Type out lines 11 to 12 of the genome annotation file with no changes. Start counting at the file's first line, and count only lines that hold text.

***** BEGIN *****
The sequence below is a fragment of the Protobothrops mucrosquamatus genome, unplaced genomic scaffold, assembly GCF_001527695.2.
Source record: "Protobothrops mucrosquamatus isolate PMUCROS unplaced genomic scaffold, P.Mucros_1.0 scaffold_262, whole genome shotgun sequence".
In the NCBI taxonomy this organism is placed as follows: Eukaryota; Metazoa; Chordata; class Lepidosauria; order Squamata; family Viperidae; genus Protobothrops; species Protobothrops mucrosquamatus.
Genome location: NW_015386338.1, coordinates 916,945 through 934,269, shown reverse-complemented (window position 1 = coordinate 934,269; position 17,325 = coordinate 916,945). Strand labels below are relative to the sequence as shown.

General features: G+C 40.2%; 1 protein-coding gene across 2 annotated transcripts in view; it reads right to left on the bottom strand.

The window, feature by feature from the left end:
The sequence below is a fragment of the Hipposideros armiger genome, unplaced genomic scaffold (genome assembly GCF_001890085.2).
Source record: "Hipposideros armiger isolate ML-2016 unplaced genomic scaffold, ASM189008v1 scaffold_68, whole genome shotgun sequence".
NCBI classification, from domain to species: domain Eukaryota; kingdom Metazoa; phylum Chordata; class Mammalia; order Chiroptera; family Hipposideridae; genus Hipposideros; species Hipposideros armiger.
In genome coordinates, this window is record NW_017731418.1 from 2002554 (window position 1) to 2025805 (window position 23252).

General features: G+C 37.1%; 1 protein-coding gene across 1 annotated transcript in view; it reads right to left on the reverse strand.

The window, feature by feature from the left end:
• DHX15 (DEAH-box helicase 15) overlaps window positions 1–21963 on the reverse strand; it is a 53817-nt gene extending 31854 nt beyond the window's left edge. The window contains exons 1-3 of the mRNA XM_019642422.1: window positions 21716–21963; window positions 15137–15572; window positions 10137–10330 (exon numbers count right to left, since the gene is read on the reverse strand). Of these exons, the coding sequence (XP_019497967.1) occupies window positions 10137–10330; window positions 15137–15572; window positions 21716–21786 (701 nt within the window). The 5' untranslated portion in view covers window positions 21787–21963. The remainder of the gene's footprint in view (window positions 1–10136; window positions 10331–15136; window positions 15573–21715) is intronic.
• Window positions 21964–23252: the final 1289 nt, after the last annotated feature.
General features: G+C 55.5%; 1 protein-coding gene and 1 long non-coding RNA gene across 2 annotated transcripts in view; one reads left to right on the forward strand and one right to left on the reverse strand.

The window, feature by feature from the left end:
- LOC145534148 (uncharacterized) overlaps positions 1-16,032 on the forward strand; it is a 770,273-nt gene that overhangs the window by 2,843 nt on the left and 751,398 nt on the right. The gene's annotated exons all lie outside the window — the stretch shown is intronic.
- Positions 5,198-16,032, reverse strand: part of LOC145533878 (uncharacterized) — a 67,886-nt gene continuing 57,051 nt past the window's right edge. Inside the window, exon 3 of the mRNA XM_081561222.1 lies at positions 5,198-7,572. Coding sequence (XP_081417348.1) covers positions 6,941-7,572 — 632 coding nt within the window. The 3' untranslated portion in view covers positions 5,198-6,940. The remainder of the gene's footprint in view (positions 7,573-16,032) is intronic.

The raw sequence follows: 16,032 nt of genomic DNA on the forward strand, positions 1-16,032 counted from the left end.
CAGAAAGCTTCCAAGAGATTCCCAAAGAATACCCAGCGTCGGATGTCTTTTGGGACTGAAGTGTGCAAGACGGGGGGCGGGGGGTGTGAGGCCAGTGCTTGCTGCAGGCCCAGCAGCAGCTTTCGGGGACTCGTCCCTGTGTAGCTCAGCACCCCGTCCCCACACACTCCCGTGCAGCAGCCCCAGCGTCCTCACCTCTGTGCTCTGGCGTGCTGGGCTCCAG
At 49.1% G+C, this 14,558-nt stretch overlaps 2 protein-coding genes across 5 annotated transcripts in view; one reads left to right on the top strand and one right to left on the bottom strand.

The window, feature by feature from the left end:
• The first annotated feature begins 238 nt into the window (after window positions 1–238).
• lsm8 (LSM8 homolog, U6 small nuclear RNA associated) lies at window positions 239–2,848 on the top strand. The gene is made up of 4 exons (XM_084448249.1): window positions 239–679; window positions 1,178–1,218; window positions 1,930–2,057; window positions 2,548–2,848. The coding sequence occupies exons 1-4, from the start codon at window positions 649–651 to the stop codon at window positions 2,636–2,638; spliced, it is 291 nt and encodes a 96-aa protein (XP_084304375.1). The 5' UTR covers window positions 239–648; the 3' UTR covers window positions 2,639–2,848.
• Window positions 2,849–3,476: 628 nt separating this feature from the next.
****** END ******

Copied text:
General features: G+C 37.1%; 1 protein-coding gene across 1 annotated transcript in view; it reads right to left on the reverse strand.

The window, feature by feature from the left end: